As he digs into the music that will form the basis of his Saturday concert for the Origins Jazz Series — an adventurous re-imagining of the Puccini opera “Turandot” for a seven member ensemble — Raleigh Dailey lets the degree of difficulty of his work sink in.
“After awhile, I thought, ‘Oh, man, what have I done to myself.’ Just adapting the music turned out to be a little bigger of a task than I thought. But it was a lot of fun.”
The curious part of that reaction is the pianist, composer and associate professor of jazz studies and piano at the University of Kentucky had the same words last month after he and the rest of the Osland/Dailey Jazztet — the band he co-leads with fellow UK jazz pro Miles Osland — completed a performance of dynamic but dizzying music with the acclaimed saxophonist Rudresh Mahanthappa at the Singletary Center for the Arts.
“Exactly,” Dailey said. “That was another case of where I thought, ‘This is crazy.’ But that’s really one of the great things about what I do. After a couple of weeks of playing Rudresh’s music, I started noticing things in my own playing that were changing — little, subtle things — right away.
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“About the only way you get better is to push a bit and sometimes get yourself into situations where a little more is required than you would ordinarily volunteer to do. I think that’s great. You sort of have to do that to get better.”
In a lot of ways, I just try to keep the plates spinning all at one time.
Dailey has been doing just that ever since arriving at UK in 1998 to work on his Ph.D. following graduate studies at the University of North Texas. An instructor at UK since 2001, he has become one of Lexington’s most visible jazz artists, be it through gigs with the Osland/Dailey quartet, an accompanist role to local vocalist Jessie Laine Powell (who performed an Origins Jazz Series show in January) for Balagula Theatre’s 2012 production of “Lady Day at Emerson’s Bar and Grill” or monthly Jazz Brunch shows at Willie’s Locally Known.
“In a lot of ways, I just try to keep the plates spinning all at one time,” Dailey said. “Sometimes musicians complain about being too busy, but, boy, that’s really how I like it. It seems like there is never quite enough time to get into some of the things you want to get into, but I enjoy the ability to do what I can. This is a good time in Lexington to be doing these kinds of things.”
Among those “kinds of things” have been numerous recordings: a piano trio session (“What Happened Next”), a free improvisational-based trio set (“Opening Lines”) and an audacious solo piano suite (“Essays for Solo Piano”). But the adaptation of “Turandot,” which is based on saxophonist Bob Belden’s jazz recording of the opera, ranks as one of Dailey’s most challenging undertakings.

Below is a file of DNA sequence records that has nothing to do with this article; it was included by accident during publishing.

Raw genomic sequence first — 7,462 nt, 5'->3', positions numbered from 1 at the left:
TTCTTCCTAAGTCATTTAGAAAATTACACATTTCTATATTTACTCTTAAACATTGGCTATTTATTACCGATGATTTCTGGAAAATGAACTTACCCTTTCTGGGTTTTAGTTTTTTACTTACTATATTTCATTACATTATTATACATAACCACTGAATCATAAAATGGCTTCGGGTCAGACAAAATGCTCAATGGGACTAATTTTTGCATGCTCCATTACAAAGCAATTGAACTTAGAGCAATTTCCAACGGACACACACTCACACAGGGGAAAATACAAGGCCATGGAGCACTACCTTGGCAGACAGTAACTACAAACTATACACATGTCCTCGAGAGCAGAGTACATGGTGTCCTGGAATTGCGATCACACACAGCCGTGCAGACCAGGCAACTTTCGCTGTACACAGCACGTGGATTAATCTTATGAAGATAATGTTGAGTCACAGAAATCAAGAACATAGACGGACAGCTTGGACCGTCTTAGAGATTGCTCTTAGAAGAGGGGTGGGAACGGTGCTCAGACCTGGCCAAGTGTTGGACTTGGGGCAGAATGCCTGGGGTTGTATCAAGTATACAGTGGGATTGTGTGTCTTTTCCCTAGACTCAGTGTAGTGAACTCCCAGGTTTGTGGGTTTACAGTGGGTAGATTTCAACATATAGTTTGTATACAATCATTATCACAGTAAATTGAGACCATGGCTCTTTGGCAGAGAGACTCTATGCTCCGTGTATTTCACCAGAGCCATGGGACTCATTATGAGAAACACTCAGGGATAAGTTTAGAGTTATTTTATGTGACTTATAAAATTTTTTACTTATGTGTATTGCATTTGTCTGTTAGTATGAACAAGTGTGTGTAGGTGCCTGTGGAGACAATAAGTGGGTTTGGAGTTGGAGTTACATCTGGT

“When I was at North Texas, Bob Belden came down. He had just recorded his jazz version of ‘Turandot,’ which I always thought was a cool record,” Dailey says. “It only came out in Japan on Blue Note and never in the States before kind of disappearing. I always wanted to play that music. I thought it was a really nice approach to reinventing this Puccini opera, which, of course, was not an obvious thing to work on with a jazz group. I liked Bob as an arranger, anyway, so I thought, ‘This is what I should do.’
“The original recording had everything from duos to big band arrangements. So what I did for this performance was figure out a way to play the music with a seven piece group. A big part of what I’ve been doing has been trying to figure out a way, especially for the pieces that were originally for big band, to adapt it to where a smaller group could play it and still be convincing.”
Dailey’s day-to-day work, though, remains as an instructor. Aside from what he calls the “nuts and bolts” work involved with jazz education, he sees the primary purpose of teaching is to motivate.
“I try to get students excited or keep them excited, curious and willing to explore,” Dailey says. “If you can kind of nudge that motivation along and open some doors for students they didn’t know existed and try to get them excited, then they are off on their own. They’re exploring and they’re fine.
“It’s thrilling to help students with that. That’s probably why we’re in this in the first place. Music made me feel a certain way. I’ve always been crazy about it and can remember how working on a composition would almost possess me. It was like, ‘I’m not going to rest until I figure out everything I can figure out about it.’ That’s great to see in students. But, really, we’re all students of the music.”
If you go
When: 7:30 p.m. March 10
Where: Tee Dee’s Lounge, 266 E. Second St.
Admission: $15 advance, $20 at the door